Companies can’t afford to put personal opinions first


Companies can’t afford to put personal opinions first

By Digital Content Manager

Grubhub CEO Matt Maloney was at the center of controversy Nov. 9 after sending out a post-election email to his staff. The email, which was supposed to focus on the company’s dedication to human diversity and inclusiveness, was instead interpreted as “discriminatory” toward Donald Trump supporters, according to a Nov. 11 Chicago Tribune article. 

In the email, Maloney reassured his staff that remarks made by Trump disparaging to minorities and immigrants would not be accepted at his company, according to a Nov. 10 Grubhub press release. He then went on to say, “If you do not agree with this statement, then please reply to this email with your resignation because you have no place here.” 

It is admirable that Maloney does not welcome hate-speech; however, he should have been more careful not to stereotype a specific voting group. 

Maloney and his company quickly experienced a backlash from the public, which is particularly troubling for consumer-based businesses. The hashtag #BoycottGrubhub went viral, and Grubhub’s stock drastically dropped, finishing with a 9 percent decline at the end of the week, according to a Nov. 14 Wall Street Journal article. 

The food delivery service started damage control immediately. Maloney issued a statement saying his words were “misconstrued” and that the company welcomes all points-of-view regardless of political affiliation, according to the company’s press release. 

Maloney’s view’s of human rights and team support is admirable, but it was lost in the big picture of the email and its harsh tone.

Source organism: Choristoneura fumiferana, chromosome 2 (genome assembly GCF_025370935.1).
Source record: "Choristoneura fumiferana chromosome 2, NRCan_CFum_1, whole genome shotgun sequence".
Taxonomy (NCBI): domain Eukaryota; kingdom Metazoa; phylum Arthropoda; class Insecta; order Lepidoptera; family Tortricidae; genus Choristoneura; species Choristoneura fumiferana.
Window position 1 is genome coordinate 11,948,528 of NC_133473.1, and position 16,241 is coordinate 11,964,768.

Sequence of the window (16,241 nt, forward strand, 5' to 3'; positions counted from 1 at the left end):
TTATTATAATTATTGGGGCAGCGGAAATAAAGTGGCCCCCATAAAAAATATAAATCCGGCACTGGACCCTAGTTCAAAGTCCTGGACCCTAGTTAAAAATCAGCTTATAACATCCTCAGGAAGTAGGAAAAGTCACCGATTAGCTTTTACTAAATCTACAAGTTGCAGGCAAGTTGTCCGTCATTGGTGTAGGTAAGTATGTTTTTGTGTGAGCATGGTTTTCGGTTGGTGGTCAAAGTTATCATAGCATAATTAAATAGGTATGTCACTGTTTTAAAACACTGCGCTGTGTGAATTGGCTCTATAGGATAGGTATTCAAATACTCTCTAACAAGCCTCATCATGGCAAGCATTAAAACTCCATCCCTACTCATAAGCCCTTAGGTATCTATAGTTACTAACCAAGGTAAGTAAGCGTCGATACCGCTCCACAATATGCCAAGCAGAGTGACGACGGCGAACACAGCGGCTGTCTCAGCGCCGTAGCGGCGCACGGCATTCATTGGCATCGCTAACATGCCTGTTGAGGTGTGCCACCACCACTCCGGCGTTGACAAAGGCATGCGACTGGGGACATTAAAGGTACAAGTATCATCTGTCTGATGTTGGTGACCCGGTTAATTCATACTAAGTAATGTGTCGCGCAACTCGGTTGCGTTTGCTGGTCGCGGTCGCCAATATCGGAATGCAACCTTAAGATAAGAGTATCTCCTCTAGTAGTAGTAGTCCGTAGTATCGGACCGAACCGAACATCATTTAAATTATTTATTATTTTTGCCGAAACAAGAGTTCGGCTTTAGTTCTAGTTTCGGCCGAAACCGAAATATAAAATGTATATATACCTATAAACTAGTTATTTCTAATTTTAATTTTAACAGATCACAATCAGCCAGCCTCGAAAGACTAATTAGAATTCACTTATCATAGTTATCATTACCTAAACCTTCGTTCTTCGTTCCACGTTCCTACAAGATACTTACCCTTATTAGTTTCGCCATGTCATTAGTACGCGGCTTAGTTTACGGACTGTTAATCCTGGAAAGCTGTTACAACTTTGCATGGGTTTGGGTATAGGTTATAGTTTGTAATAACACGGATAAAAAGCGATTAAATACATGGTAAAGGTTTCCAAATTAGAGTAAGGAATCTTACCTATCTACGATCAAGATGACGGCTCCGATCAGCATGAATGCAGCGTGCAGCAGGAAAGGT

As tensions run high after the recent presidential election, those in prominent positions, such as the CEO of a major company, need to think twice before reacting in ways that could be misinterpreted. 

Most importantly, those leaders should not be discrediting others’ opinions by holding theirs higher. Instead, they should be encouraging open dialogue in the workplace and helping resolve tensions by making all workers feel comfortable and included.

Maloney was not the only business leader to comment on the new president-elect. Other CEOs including Apple’s Tim Cook and JPMorgan Chase’s Jamie Dimon also voiced their opinions. Cook quoted Martin Luther King in his staff-wide email by saying “keep moving forward,” according to a Nov. 10 Forbes article. 

This election has brought up important issues that need to be addressed, but prominent leaders and CEOs need to do so in a nonpolitical way that is reassuring to their company and its consumers.

With protests and rallies revealing immense passion on both sides of the political spectrum, it is time that leaders demonstrate tolerance to help bridge the deep divide instead of feeding more into it. Refusing to listen to someone’s opinion purely because it is not your own will not help this country thrive; instead, it will contribute to a hostile environment and polarize the country further.